DOES THE AMYGDALA ACTUALLY INHIBIT PANIC ATTACKS?

SPOILER ALERT!
~ The amygdala communicates with many other brain structures including the brainstem.

~ The nuclei in the brainstem are involved in making us react if there is asphyxia or increased carbon dioxide (Co2) in the blood.

~ High Co2 in the blood (PC02) causes high pH in the blood, which can cause organ failure and even death.

~ Peripheral and central chemoreceptors alert the brainstem when there is a rise in PCo2.

~ High PC02 triggers hyperventilation to help clear Co2 build up.

~ With a healthy amygdala high PCo2 does not trigger panic attack and anxiety, but with damaged amygdala panic attack occurs.

~ Amygdala triggers transient episodes of apnea or "breathing pauses" in situations that could cause anxiety, such as at work, at social gathering, when reading a text or an email, etc…
 "Breathing pauses" occur spontaneously as a response to an anxiety-provoking situation, but they don’t normally trigger panic attacks. However people with hypersensitivity to Co2 changes (such as panic disorder patients) tend to experience panic attacks when those pauses occur more frequently. 

~ "Breathing pauses" are also observed in social anxiety, PTSD, and other phobias.

~ Because apprehensive anxiety develops in certain people, future episodes will be feared and avoidance behavior will appear. 

There is a large body of evidence showing that the amygdala plays a crucial role in the pathogenesis (the manner in which a disease develops) of anxiety and panic attacks; however the factors driving the chronicity of anxiety are still elusive to researchers. Interestingly, more recent research identifies a potential anxiogenic (i.e., causes anxiety) mechanism linking the amygdala and carbon dioxide (Co2) sensors .

The Role of the Amygdala in Respiration

The amygdala is the most connected structure in the brain with its thirteen sub-nuclei, each with its own pattern of connectivity. The most noteworthy connectivity involves that with the nuclei in the brainstem, which is a structure responsible for regulating systems that are under involuntary control.

The brainstem nuclei are critically involved in autonomic regulation including life-supporting functions such as heartbeat and breathing. Particularly relevant is their role in inducing arousal following asphyxia and increased Co2 in the blood.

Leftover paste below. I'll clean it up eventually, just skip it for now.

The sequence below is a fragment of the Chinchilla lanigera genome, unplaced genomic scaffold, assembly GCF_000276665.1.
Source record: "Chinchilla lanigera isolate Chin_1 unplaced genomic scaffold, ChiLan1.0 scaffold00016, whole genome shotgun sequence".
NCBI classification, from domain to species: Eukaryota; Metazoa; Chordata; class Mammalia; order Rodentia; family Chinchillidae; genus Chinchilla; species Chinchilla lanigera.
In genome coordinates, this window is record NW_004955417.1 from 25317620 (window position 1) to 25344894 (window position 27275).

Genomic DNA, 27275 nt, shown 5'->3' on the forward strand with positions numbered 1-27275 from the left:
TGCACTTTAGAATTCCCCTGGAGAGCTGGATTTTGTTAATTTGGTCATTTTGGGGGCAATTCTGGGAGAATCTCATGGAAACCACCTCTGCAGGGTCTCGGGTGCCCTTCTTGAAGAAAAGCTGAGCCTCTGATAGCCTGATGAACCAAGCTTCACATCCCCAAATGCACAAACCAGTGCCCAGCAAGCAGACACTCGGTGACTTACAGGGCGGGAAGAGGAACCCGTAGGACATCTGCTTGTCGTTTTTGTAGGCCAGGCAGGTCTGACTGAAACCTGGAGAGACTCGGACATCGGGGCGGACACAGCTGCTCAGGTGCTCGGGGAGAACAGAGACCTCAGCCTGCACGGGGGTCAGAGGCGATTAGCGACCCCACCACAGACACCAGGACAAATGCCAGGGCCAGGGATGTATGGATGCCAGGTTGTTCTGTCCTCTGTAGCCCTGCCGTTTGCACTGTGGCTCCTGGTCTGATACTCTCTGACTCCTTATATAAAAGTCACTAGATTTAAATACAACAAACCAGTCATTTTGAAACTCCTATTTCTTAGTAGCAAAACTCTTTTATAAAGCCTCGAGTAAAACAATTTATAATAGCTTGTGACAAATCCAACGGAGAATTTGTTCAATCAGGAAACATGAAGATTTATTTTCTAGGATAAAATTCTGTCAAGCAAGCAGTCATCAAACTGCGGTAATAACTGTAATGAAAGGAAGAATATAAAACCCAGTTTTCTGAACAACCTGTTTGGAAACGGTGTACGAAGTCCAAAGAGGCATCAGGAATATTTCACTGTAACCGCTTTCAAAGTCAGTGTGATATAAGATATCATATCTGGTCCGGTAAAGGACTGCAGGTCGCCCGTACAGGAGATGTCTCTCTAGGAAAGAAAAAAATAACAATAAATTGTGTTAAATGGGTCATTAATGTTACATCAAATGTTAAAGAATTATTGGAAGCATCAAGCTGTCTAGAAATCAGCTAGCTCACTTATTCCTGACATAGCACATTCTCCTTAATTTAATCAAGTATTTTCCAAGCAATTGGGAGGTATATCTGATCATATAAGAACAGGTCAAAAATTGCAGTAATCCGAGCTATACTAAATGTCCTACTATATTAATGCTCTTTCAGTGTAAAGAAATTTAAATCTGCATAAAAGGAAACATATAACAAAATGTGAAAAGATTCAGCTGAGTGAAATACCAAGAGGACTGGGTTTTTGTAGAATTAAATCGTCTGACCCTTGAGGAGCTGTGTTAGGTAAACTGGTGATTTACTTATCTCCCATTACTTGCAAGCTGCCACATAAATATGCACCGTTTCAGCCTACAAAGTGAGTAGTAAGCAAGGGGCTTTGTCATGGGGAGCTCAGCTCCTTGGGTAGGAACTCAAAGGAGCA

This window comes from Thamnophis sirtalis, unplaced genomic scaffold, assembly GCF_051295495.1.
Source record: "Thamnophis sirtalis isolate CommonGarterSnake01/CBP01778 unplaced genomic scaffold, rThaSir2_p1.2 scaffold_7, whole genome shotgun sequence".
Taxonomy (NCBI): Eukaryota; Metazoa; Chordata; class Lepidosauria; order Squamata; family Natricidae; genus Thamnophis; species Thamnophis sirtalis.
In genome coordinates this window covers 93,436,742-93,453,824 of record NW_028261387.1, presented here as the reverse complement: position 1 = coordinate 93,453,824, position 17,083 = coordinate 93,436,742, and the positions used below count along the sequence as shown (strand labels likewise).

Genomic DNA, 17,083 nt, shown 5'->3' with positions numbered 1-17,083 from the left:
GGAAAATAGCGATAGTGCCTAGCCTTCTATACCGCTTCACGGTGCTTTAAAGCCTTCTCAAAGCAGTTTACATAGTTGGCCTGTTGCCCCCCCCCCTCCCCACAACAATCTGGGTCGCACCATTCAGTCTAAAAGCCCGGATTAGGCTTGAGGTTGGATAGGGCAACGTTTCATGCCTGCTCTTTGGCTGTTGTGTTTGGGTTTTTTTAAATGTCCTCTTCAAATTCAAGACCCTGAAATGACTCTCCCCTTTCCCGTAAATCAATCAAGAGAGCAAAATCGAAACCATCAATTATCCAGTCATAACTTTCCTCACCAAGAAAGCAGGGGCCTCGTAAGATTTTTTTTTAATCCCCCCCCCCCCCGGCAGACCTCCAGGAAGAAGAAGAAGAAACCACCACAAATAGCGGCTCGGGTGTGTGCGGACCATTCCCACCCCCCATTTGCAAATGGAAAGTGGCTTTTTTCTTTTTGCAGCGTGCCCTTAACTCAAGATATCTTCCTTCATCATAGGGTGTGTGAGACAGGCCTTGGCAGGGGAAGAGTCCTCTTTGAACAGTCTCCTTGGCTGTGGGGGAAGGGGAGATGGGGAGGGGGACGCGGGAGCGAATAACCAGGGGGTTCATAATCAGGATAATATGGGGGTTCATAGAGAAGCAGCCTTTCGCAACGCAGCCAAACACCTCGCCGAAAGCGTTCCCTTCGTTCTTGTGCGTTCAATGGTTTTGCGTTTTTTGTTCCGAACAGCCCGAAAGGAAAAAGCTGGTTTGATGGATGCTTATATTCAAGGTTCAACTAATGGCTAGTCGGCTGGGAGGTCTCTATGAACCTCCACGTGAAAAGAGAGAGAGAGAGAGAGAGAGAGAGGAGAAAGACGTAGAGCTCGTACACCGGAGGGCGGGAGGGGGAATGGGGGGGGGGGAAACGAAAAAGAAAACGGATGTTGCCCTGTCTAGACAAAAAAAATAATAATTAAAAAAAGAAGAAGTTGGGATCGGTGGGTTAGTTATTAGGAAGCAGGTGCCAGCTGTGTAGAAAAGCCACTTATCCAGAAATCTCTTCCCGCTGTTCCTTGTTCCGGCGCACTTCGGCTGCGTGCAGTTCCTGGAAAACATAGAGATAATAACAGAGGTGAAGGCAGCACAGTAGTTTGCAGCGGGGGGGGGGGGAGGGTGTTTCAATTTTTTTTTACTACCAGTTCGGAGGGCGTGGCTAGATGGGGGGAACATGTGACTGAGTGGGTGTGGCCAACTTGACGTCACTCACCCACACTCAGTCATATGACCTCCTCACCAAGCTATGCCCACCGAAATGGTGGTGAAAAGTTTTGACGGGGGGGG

Peripheral and central chemoreceptors projecting into the brainstem are responsible for detecting changes in Co2 in the blood (called partial pressure of Co2 or PCo2 for short) and pH levels (normal blood pH is between 7.95 and 7.45. Small shifts from this range trigger compensatory changes in respiration, since changes in blood acidity can potentially lead to organ failure and death).

As PCo2 rises and pH becomes more acidic, respiratory chemoreceptors trigger a suffocation alarm (i.e., similar to air hunger) resulting in the initiation of hyperventilation (i.e, increased respiration to get rid of the accumulated Co2), and the induction of fear, anxiety and panic in certain cases.

Thus, it is through its network that the amygdala exerts an influence on respiratory regulation and in the generation of fear and anxiety.

Amygdala Activation Inhibits Panic

Clues about the role of the amygdala in panic and anxiety come from studies of patients with bilateral amygdalar lesions (i.e., damage to both amygdalae). Specifically, it was found that while those patients are unable to feel fear or panic when exposed to fear-inducing external stimuli (e.g., a snake, horror movies, haunted house, and other traumatic life events), they experience intense fear, even panic attacks, when inhaling a mixture of 35% Co2 (typically the air we breathe contains only ~0.4%).